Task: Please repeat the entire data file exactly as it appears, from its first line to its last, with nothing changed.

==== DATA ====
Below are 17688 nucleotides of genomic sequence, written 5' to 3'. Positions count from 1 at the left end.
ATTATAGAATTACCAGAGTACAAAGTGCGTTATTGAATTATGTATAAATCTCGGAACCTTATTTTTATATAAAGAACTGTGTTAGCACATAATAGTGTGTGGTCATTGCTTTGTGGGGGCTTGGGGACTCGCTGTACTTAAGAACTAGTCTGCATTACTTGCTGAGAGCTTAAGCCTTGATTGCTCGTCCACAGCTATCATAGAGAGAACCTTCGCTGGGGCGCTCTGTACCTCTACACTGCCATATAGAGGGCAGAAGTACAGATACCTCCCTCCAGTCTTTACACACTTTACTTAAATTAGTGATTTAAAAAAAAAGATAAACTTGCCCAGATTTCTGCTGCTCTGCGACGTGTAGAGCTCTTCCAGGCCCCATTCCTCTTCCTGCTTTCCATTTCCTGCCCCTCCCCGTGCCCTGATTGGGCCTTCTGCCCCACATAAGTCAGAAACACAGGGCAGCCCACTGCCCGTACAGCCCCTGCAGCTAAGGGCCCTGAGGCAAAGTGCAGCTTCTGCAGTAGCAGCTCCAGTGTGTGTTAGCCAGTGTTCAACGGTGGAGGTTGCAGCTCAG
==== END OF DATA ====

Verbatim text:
Below are 17688 nucleotides of genomic sequence, written 5' to 3'. Positions count from 1 at the left end.
ATTATAGAATTACCAGAGTACAAAGTGCGTTATTGAATTATGTATAAATCTCGGAACCTTATTTTTATATAAAGAACTGTGTTAGCACATAATAGTGTGTGGTCATTGCTTTGTGGGGGCTTGGGGACTCGCTGTACTTAAGAACTAGTCTGCATTACTTGCTGAGAGCTTAAGCCTTGATTGCTCGTCCACAGCTATCATAGAGAGAACCTTCGCTGGGGCGCTCTGTACCTCTACACTGCCATATAGAGGGCAGAAGTACAGATACCTCCCTCCAGTCTTTACACACTTTACTTAAATTAGTGATTTAAAAAAAAAGATAAACTTGCCCAGATTTCTGCTGCTCTGCGACGTGTAGAGCTCTTCCAGGCCCCATTCCTCTTCCTGCTTTCCATTTCCTGCCCCTCCCCGTGCCCTGATTGGGCCTTCTGCCCCACATAAGTCAGAAACACAGGGCAGCCCACTGCCCGTACAGCCCCTGCAGCTAAGGGCCCTGAGGCAAAGTGCAGCTTCTGCAGTAGCAGCTCCAGTGTGTGTTAGCCAGTGTTCAACGGTGGAGGTTGCAGCTCAG